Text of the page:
A subset of GPCRs is the family B, or Secretin family. In humans, these are a group of 15 peptide hormone receptors that form a distinct clade based on primary amino acid sequence (Fredriksson et al., 2003). In some nomenclatures family B GPCRs include the 33 receptors (in humans) that are related to the Adhesion receptor so for clarity we will avoid using the term family B. There are two more bases for placing these receptors in a distinct family. First, they share a common genomic organization with four to six exons encoding the N-terminal domain and eight to nine exons encoding the 7TM bundle and C-terminus (see Figure 1), an arrangement that differs markedly from the genomic arrangement found in the related Adhesion, Glutamate and Frizzled receptor families. Second, the N-terminal domain of these receptors is very likely to form a common fold. The sequence homology in the N-terminus across this family is very low (Figure 2); however, the solution and crystal structures for isolated N-termini of corticotropin releasing factor receptor 2β (CRF2β) (Grace et al., 2004), pituitary adenylate cyclase activating peptide receptor (PAC1) (Sun et al., 2007), glucose-dependent insulinotropic polypeptide receptor (GIP) (Parthier et al., 2007), glucagon-like peptide receptor 1 (GLP-1) (Runge et al., 2008), corticotropin releasing factor receptor 1 (CRF1) (Pioszak et al., 2008), parathyroid hormone receptor 1 (PTH1) (Pioszak and Xu, 2008), CRF2α (Pal et al., 2010) and calcitonin gene related peptide receptor [CGRP, a dimer between calcitonin-like receptor (CLR) and receptor activity modifying protein 1 (RAMP1) (Haar et al., 2010)] demonstrate a high conservation of secondary structure and a common mode of ligand binding (discussed below).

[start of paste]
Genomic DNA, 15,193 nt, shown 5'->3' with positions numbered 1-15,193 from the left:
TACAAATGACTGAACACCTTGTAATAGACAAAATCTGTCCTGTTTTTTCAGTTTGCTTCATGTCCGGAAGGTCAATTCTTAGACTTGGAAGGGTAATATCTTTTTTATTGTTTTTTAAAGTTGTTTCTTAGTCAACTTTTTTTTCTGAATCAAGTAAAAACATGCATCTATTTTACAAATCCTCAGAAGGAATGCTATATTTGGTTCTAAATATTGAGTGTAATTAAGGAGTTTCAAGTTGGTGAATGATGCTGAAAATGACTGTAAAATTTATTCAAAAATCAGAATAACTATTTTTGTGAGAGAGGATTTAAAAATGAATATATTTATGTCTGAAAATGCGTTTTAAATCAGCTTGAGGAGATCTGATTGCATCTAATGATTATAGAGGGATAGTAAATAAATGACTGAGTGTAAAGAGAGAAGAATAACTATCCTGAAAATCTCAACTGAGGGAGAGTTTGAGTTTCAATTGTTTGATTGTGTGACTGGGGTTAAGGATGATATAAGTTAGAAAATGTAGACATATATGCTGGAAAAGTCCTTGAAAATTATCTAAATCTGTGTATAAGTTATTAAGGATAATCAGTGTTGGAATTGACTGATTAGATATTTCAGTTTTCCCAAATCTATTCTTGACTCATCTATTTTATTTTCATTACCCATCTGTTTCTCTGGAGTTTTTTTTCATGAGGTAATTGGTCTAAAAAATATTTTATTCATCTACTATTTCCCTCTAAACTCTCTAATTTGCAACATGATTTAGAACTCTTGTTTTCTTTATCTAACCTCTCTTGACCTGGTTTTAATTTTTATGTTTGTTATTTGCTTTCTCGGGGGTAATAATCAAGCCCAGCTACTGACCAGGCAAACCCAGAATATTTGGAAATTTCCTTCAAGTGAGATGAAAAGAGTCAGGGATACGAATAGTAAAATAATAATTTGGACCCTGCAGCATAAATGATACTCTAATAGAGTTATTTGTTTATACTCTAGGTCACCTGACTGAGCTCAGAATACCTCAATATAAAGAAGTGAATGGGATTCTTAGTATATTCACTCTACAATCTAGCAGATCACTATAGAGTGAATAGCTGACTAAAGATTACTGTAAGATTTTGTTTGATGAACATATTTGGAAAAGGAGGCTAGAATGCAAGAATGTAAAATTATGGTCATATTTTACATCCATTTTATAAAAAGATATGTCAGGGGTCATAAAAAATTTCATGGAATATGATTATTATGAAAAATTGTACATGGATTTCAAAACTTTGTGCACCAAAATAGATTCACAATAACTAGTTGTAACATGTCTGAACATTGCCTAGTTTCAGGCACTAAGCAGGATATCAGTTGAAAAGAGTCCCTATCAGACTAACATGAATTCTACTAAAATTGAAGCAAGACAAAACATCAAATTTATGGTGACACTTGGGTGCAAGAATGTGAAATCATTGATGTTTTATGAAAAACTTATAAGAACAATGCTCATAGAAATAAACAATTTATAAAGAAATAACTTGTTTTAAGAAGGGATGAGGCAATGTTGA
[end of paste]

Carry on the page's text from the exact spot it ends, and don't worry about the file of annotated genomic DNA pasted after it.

image

Figure 1. Schematic of the genomic organization of Secretin family GPCRs. Boxes indicate coding exons and are scaled according to amino acid length coded by each exon. The relative location of exons with respect to the overall receptor fold is depicted. The location of transmembrane helices is indicated in red (exon spanning helices shown with pink insert) and ICLs in blue.

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image